Facebook said on Wednesday it has shut down 185 accounts and groups involved in an information-influencing operation in Thailand run by the military, the first time it has removed Thai accounts with government links.
Facebook said the Thailand-based network that was removed in its latest survey of “coordinated inauthentic behavior” on the platform included 77 accounts, 72 pages, 18 groups on Facebook and 18 accounts on Instagram.
The company said the accounts were linked to the Thai military and targeted audiences in the southern provinces of Thailand, where conflict has raged every now and then for decades as rebel groups continue to wage guerrilla warfare to demand independence.
A Thai military spokesman declined to comment when contacted by Reuters, citing a policy of not making any comments outside of official press conferences.
Around 7,000 people have been killed over the past fifteen years as a result of the insurgency in the predominantly Buddhist southern region of Thailand, which has a Malay language, and which is predominantly Muslim.
“This is the first time that we attribute one of the removals to links to the Thai military,” Facebook’s head of cybersecurity policy, Nathaniel Gleicher, told Reuters in a testimony.
We found clear links between this operation and the internal security operations command of the Thai army. We can see that all of these accounts and groups are linked to each other as part of this process. “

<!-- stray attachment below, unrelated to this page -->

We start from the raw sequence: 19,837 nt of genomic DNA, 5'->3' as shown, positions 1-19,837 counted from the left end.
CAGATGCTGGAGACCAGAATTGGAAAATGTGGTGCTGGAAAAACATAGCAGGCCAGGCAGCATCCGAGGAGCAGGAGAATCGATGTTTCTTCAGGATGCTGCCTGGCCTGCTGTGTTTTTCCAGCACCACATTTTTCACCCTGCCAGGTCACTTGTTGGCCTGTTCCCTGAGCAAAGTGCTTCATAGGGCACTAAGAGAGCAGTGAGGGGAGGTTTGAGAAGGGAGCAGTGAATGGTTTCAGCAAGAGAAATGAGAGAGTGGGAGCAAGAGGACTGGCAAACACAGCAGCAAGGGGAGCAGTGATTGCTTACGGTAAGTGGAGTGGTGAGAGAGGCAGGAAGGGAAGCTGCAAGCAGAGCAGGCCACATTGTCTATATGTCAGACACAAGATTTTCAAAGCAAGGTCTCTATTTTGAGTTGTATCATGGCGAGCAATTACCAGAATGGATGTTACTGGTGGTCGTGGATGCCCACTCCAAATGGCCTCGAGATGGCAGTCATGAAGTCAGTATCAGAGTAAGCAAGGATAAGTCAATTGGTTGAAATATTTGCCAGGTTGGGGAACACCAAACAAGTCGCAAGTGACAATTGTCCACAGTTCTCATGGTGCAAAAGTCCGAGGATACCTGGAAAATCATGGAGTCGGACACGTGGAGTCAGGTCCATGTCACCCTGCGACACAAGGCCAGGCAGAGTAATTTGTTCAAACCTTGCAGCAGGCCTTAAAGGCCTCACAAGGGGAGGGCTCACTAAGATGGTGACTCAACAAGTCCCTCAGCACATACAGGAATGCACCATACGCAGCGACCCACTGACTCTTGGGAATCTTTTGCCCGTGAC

Gleicher said the network, which was mainly active in 2020, used fake and original accounts to run groups and pages, including overt military pages and those that did not disclose their links to the military.
It was brought up as individuals
Some of the fake accounts spread as individuals from southern Thai provinces, Gleicher said, adding that the network spent around $ 350 on Facebook and Instagram ads.
He added that about 700,000 accounts followed one or more of the pages, and about 100,000 accounts joined at least one of the groups.
Gleicher said Facebook took action on the network based on deceptive behavior rather than posted content, which included support for the military and the monarchy, and allegations of violence and criticism of rebel groups in southern Thailand.
The move was the second removal from Facebook of information influencing operations in Thailand, after one operation in 2019 involving 12 accounts and 10 pages that used “fake people”.
In October, Twitter Inc also deleted 926 accounts it said were linked to the Thai military that promoted pro-military and pro-government content. The military denied being behind these accounts.
In November, Twitter suspended an account in support of the Thai monarchy linked to the palace, which a Reuters analysis found linked to thousands of others posting content favoring the Thai monarchy.
Facebook said, on Wednesday, that it had removed four other networks from Iran, Russia and Morocco that were involved in such co-ordinated, non-genuine behavior.
The company said it has removed more than 100 networks involved in fraudulent behavior globally in recent years.